By Spencer S. Hsu
Washington Post Staff Writer
Thursday, October 22, 2009
A Massachusetts man has been arrested on a charge of conspiring to support terrorists by seeking training from Islamic extremist fighters overseas, federal authorities said Wednesday.
Tarek Mehanna, 27, of Sudbury, a small town west of Boston, allegedly conspired from 2001 to May 2008 with Ahmad Abousamra and others to carry out attacks abroad, including on U.S. soldiers in Iraq, the Justice Department said.
U.S. Magistrate Judge Leo Sorokin ordered Mehanna held pending an Oct. 30 hearing. Outside the courtroom, Ahmed Mehanna, the defendant's father, told reporters he did not believe the accusations.
"This really, really is a show," said the elder Mehanna, a professor at the Massachusetts College of Pharmacy and Health Sciences, from which his son graduated last year.
An FBI agent alleged in a complaint affidavit that Tarek Mehanna, Abousamra and an associate traveled to the Middle East in February 2004 seeking training at a terrorist camp in Yemen, and that Abousamra made two similar trips to Pakistan in 2002. The men were unsuccessful, however, and the associate became a government informant, Special Agent Heidi L. Williams wrote.
Abousamra allegedly told the informant that the Taliban and Lashkar-i-Taiba, a Pakistan-based militant group, turned him away because he lacked experience and is an Arab. Abousamra left the United States for Syria in 2006 to visit his wife and has not returned, according to the court documents.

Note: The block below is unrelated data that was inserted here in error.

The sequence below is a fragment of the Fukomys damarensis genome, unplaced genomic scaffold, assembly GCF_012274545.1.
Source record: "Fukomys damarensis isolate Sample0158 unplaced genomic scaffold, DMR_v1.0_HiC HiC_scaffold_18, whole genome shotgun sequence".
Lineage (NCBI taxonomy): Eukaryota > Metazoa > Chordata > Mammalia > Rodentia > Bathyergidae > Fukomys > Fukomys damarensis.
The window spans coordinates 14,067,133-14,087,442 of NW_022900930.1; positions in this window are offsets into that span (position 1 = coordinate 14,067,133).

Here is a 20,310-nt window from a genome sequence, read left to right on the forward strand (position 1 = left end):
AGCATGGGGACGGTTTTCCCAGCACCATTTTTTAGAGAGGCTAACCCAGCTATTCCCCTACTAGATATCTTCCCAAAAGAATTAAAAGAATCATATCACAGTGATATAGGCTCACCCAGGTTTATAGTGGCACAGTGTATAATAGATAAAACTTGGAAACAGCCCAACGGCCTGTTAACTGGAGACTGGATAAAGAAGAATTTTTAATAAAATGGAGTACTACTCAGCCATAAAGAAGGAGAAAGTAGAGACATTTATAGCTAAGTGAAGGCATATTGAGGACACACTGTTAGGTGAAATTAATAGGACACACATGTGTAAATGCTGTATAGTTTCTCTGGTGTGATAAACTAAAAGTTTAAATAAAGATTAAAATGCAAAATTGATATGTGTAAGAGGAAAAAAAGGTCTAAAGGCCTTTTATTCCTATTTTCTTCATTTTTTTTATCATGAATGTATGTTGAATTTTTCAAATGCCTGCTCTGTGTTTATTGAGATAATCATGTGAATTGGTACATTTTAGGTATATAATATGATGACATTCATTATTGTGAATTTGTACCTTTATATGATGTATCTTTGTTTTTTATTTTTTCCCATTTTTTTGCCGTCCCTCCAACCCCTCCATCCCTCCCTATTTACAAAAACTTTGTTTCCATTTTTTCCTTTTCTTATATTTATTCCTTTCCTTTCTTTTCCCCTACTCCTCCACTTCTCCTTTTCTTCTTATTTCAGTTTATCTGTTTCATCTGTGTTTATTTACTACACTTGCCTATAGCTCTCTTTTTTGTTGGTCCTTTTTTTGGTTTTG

The group also allegedly talked several times "about obtaining automatic weapons and randomly shooting people in a shopping mall," but abandoned the plan because they could obtain only handguns, Williams wrote. The men were inspired by the Washington area sniper attacks, she wrote.
Mehanna and the co-conspirators talked once or twice about assassinating two U.S. executive branch officials, according to the court documents.
Mehanna was not charged in connection with the alleged domestic plots.
In January, Mehanna was indicted for allegedly lying to investigators about the whereabouts of Daniel J. Maldonado, the first American to be charged with a crime for training with al-Qaeda in Somalia. Prosecutors allege that Mehanna lied when he said Maldonado, a Muslim convert from Boston who was captured in Kenya and is now serving a 10-year prison sentence in the United States, was in Egypt.
Maldonado allegedly told Mehanna that he was in "culinary school" making "peanut butter and jelly," which authorities said was code for training with Islamic extremists in Somalia.
Mehanna's attorney, J.W. Carney Jr., said the government charged Mehanna only after failing to persuade him to become a spy and because he was preparing to leave for Saudi Arabia to take a job. Mehanna, a U.S.-born citizen, pleaded not guilty to that charge and was released on bail.
If convicted on the material support charge, Mehanna faces up to 15 years in prison, followed by three years of supervised release and a $250,000 fine. The earlier charge carries a penalty of up to eight years in prison.